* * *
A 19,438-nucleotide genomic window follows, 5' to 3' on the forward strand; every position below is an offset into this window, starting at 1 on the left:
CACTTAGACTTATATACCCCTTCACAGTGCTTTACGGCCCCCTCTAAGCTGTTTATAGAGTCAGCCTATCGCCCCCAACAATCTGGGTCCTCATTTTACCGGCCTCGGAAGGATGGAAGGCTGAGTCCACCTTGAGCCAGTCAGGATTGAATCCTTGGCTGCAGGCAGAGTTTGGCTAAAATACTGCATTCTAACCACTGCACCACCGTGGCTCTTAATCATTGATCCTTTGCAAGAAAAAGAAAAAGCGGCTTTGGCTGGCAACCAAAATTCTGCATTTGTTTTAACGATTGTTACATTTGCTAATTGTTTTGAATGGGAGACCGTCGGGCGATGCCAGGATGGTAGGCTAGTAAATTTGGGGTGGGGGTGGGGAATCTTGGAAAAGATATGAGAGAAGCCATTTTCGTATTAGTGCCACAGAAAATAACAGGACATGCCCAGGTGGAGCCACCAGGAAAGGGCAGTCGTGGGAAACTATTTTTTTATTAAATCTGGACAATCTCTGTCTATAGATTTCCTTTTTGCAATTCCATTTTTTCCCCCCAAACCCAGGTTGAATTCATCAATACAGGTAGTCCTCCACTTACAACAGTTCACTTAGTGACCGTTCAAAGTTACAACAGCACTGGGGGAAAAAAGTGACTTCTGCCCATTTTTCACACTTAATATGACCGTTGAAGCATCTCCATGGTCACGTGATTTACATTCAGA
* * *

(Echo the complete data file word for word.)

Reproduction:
A 19,438-nucleotide genomic window follows, 5' to 3' on the forward strand; every position below is an offset into this window, starting at 1 on the left:
CACTTAGACTTATATACCCCTTCACAGTGCTTTACGGCCCCCTCTAAGCTGTTTATAGAGTCAGCCTATCGCCCCCAACAATCTGGGTCCTCATTTTACCGGCCTCGGAAGGATGGAAGGCTGAGTCCACCTTGAGCCAGTCAGGATTGAATCCTTGGCTGCAGGCAGAGTTTGGCTAAAATACTGCATTCTAACCACTGCACCACCGTGGCTCTTAATCATTGATCCTTTGCAAGAAAAAGAAAAAGCGGCTTTGGCTGGCAACCAAAATTCTGCATTTGTTTTAACGATTGTTACATTTGCTAATTGTTTTGAATGGGAGACCGTCGGGCGATGCCAGGATGGTAGGCTAGTAAATTTGGGGTGGGGGTGGGGAATCTTGGAAAAGATATGAGAGAAGCCATTTTCGTATTAGTGCCACAGAAAATAACAGGACATGCCCAGGTGGAGCCACCAGGAAAGGGCAGTCGTGGGAAACTATTTTTTTATTAAATCTGGACAATCTCTGTCTATAGATTTCCTTTTTGCAATTCCATTTTTTCCCCCCAAACCCAGGTTGAATTCATCAATACAGGTAGTCCTCCACTTACAACAGTTCACTTAGTGACCGTTCAAAGTTACAACAGCACTGGGGGAAAAAAGTGACTTCTGCCCATTTTTCACACTTAATATGACCGTTGAAGCATCTCCATGGTCACGTGATTTACATTCAGA